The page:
The best way to get an idea of the features that Debug Analyzer.NET includes is to take a look at the main screen of the Debug Analyzer UI shown in Figure 1.
Figure 1 Main screen of Debug Analyzer.NET
Debug Analyzer.NET works on the basis of crash dump files that are (in a nutshell) static snapshots of a process that is exhibiting some type of problem. In order to tell Debug Analyzer.NET which crash dump file you want to analyze, simply click the File menu followed by the Open Dump menu item. Navigate to the folder containing the crash dump file, select the crash dump file, and click Open. At this point, you are ready to start using the many features that Debug Analyzer.NET has to offer.
At a high level, Debug Analyzer.NET works on the basis of templates that contain debug analysis logic for a particular problem type and/or technology. In Figure 1, we can see that there are templates for ASP.NET, WCF, ASP.NET, etc. Each of these templates contains one or more “plugs,” which is the fundamental unit of automation in Debug Analyzer.NET (we will cover how to write your own plugs later in the article).
Clicking on the Tools menu followed by the Analysis Templates menu item, you have the option of modifying existing templates as well as creating your own where you can select the plugs of interest. Once you have chosen a template, you can simply click the Run Analysis menu item, and the analysis defined in the selected template will run against the crash dump file that has been chosen. Figure 2 shows an example of a report generated when running a sample analysis.
Figure 2 Analysis report
In Figure 2, we have a breakdown of the managed heap by type, and the biggest type by size currently present on the managed heap is of type string. Furthermore, we get a list of top 10 types on the managed heap as well as specific GC heap information such as the generational segment starts. As you can see, the report in Figure 2 allows you to quickly hone in on certain misbehaving aspects such as figuring out why a great majority of types on the managed heap are strings.
Now that we are familiar with the main screen of the UI and the Analysis feature, let’s take a look at some additional features that Debug Analyzer.NET offers.
Quite often you may want to run some debug automation code that is not part of a plug or perhaps just a subset of code from a particular plug. In order to do that efficiently, Debug Analyzer.NET offers the Instant Analyzer feature. The Instant Analyzer feature can be accessed from the main UI by clicking on the Instant Analyzer menu item, which subsequently opens a new window as shown in Figure 3.
Figure 3 Instant analyzer window
The default code in the analyzer window is just a simple example that illustrates some of the available APIs to write results back to the report pane. If you click the Compile & Execute menu item, the code will be compiled and executed and the results reported in the bottom part of the window, as seen in Figure 4.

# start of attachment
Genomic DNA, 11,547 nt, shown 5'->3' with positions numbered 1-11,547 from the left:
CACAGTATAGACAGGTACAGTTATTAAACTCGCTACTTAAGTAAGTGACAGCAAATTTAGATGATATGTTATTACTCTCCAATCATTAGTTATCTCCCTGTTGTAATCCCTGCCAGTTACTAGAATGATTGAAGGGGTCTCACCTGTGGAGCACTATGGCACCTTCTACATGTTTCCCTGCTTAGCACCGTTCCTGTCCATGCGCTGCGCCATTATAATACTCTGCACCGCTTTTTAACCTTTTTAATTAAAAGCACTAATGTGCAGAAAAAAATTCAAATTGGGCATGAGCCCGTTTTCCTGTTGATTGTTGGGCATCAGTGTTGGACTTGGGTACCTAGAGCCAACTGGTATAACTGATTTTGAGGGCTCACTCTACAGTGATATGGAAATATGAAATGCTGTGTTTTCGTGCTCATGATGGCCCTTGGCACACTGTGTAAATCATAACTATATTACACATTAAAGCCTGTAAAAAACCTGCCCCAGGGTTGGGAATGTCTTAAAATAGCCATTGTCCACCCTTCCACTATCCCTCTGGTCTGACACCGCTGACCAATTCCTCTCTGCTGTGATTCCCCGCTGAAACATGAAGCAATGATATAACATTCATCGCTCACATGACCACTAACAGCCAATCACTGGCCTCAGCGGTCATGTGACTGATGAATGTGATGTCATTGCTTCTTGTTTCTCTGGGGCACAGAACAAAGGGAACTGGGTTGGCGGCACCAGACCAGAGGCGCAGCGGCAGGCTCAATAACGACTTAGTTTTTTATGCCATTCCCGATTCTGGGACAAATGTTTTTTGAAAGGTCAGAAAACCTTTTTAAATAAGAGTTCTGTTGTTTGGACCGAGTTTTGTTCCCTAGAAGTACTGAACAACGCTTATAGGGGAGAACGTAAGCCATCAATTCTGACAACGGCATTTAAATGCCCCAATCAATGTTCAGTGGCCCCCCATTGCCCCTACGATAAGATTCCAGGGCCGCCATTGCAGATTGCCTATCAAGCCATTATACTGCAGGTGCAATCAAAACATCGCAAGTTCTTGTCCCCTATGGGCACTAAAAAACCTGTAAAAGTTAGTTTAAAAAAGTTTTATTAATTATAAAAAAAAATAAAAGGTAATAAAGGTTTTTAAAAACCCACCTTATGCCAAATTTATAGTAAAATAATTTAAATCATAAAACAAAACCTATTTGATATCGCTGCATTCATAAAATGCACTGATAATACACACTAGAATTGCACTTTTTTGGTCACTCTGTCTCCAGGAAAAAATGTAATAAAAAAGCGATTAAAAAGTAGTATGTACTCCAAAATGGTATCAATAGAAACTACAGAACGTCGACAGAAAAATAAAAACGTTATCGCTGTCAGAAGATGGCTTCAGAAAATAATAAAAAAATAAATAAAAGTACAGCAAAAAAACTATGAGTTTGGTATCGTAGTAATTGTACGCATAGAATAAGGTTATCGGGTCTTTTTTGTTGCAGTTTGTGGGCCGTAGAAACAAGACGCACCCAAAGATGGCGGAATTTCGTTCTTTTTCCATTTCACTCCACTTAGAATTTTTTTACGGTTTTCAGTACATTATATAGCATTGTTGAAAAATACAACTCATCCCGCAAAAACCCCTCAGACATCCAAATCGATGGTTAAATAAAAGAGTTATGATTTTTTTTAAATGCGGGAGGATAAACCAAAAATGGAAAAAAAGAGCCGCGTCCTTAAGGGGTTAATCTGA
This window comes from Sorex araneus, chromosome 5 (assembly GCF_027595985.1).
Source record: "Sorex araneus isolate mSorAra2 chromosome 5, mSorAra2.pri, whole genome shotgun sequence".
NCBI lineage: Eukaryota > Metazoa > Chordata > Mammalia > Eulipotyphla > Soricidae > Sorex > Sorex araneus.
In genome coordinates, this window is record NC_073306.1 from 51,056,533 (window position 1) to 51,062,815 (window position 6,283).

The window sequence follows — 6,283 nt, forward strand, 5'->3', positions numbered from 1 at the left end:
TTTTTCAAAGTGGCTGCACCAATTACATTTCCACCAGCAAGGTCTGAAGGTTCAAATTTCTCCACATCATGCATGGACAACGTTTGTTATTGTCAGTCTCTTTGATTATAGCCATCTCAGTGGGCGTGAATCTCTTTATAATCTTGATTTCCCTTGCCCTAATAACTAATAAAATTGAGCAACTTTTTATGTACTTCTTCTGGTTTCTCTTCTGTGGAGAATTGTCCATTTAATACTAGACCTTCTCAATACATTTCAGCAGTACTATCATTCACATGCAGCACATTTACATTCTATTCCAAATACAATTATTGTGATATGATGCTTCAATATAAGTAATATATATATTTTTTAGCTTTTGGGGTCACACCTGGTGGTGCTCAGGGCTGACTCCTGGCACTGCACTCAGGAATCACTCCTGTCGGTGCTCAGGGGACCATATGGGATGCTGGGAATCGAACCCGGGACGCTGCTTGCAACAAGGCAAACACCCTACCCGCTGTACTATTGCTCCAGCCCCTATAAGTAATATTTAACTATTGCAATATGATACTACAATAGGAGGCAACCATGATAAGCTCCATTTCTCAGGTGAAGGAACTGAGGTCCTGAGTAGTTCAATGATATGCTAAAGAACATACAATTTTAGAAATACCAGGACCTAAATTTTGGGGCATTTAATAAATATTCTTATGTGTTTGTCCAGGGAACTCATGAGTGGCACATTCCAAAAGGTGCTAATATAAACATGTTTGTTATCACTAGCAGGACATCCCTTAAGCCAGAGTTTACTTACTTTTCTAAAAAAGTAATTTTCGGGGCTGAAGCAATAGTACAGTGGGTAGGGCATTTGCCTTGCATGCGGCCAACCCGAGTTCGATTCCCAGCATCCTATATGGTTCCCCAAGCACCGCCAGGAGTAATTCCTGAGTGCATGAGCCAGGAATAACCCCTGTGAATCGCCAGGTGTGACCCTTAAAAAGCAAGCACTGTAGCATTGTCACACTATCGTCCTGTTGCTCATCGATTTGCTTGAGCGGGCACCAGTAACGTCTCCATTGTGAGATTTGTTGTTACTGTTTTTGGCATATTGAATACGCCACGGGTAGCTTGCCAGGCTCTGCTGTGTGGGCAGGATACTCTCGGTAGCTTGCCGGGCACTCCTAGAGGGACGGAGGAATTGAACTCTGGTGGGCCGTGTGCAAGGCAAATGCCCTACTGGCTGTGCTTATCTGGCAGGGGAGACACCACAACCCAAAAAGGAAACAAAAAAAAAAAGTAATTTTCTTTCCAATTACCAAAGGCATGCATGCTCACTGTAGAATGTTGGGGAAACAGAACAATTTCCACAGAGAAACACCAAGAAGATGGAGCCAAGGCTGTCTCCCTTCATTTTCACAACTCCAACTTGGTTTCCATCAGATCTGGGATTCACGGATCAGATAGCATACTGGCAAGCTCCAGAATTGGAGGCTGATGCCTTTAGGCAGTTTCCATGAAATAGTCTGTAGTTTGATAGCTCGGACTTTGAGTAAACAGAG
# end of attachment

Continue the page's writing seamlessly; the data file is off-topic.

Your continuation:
Figure 4 Result of instant analysis
The Instant Analysis feature is a real timesaver when developing plugs or if you want to do something simple and pinpointed that would otherwise not make sense in a standalone plug.
Even in the midst of all the fancy automation features that Debug Analyzer.NET provides, sometimes it may be necessary to go back and do some manual debugging based on the analysis that is performed. Rather than having to load up the same crash dump file in one of the debuggers in Debugging Tools for Windows, Debug Analyzer.NET offers an Interactive feature that can be accessed by clicking on the Interactive menu item. Once the Interactive window opens, you can type any debugger command just as you would within the actual debuggers. Figure 5 shows an example of the interactive window.
Figure 5 Interactive debugging feature
In Figure 5, you can see a simple example of using the native call stack commands to switch to thread 0 followed by dumping out the call stack.
When doing low level debugging, one of the biggest problems is the amount of information that has to be digested. Much of the time, the information is very terse and the digestion process becomes error-prone. Debug Analyzer.NET has a feature that tackles this problem called Visualization. With Visualization, Debug Analyzer.NET processes the raw data produced by the debugger into a nice visual form. Figure 6 shows an example of a managed heap visualizer.
Figure 6 CLR heap statistics
As you can see from Figure 6, the Visualizer breaks down the managed heap by type, allocation count, and size, making it easy to identify the biggest hitters on the managed heap.
Another great upcoming feature of the Visualizer is that it will be extensible, allowing others to create their own visualizers specific to their particular needs.